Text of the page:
Expanding testing and treatment of hepatitis C virus (HCV) would free up many livers for transplantations into people without the disease. Publishing their findings in the American Journal of Managed Care, researchers developed a model that factored in data on trends in chronic liver disease as well as models related to the allocation of liver transplants in order to estimate how systematic screening for and on-request treatment of hep C would affect liver transplant demand.

The researchers found that systematic HCV screening and treatment would lead to a decline in the rate of hep C–related end-stage liver disease and avert the transplantation of an estimated 10,500 livers into people with HCV between 2015 and 2035. They estimated that 7,300 of these livers would go to people on transplant waiting lists who do not have hep C. The remaining 3,200 livers would go to people who were not tested for hep C or who had the virus and failed existing treatments.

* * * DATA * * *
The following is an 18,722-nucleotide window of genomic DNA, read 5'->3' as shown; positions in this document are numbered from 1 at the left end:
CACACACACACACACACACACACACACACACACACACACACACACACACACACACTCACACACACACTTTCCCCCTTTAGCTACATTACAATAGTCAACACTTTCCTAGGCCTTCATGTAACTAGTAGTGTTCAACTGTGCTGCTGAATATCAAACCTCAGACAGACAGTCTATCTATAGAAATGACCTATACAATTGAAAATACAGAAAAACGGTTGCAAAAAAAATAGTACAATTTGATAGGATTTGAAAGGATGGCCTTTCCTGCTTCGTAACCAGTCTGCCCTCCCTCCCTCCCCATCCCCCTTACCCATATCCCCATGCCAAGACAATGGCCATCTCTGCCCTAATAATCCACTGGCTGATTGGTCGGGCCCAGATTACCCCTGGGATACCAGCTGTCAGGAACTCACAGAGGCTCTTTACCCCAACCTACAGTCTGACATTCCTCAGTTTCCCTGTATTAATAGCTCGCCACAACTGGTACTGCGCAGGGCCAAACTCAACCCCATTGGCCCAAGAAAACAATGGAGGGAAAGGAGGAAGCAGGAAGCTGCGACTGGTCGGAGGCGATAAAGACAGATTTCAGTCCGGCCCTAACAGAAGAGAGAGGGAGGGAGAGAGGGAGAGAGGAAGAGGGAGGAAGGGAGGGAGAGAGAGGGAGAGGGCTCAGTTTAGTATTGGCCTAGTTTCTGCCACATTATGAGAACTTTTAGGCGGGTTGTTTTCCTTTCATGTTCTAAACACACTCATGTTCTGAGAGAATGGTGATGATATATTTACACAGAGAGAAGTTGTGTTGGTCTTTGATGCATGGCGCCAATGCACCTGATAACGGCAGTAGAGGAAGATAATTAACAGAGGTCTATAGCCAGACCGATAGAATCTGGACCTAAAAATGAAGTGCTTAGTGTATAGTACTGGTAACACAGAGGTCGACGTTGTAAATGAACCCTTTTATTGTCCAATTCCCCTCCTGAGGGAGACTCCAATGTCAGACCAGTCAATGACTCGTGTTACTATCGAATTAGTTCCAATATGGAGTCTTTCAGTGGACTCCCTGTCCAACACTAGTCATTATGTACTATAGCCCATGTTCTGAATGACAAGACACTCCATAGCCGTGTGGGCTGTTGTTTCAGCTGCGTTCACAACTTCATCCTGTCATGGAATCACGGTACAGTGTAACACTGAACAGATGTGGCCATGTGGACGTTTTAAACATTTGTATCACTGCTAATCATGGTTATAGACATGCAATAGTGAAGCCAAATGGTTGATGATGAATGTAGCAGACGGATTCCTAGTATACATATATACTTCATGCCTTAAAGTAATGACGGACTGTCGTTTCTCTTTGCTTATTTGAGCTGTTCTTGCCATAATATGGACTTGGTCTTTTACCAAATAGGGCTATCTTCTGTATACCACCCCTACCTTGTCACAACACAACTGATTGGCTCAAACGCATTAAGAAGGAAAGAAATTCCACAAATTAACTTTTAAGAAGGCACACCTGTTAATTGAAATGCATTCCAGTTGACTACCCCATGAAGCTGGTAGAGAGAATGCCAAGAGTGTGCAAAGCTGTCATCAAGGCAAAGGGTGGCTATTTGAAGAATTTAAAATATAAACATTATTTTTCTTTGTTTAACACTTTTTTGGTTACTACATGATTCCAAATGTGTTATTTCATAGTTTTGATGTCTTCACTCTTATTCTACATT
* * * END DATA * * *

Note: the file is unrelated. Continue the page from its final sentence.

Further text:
“The inadequate supply of liver donors in the United States is a real problem,” Anupam Jena, MD, PhD, an associate professor of health care policy at Harvard Medical School and internist at Massachusetts General Hospital who led the research, said in a press release. “People die every day of liver disease because a suitable organ never materializes. By curing patients of HCV before they become sick enough to need a new liver, new HCV drugs shorten the waiting lists and make more livers available to patients with other illnesses.”

The research was funded by AbbVie, a major manufacturer of hep C drugs.

To read the press release, click here.

To read the study abstract, click here.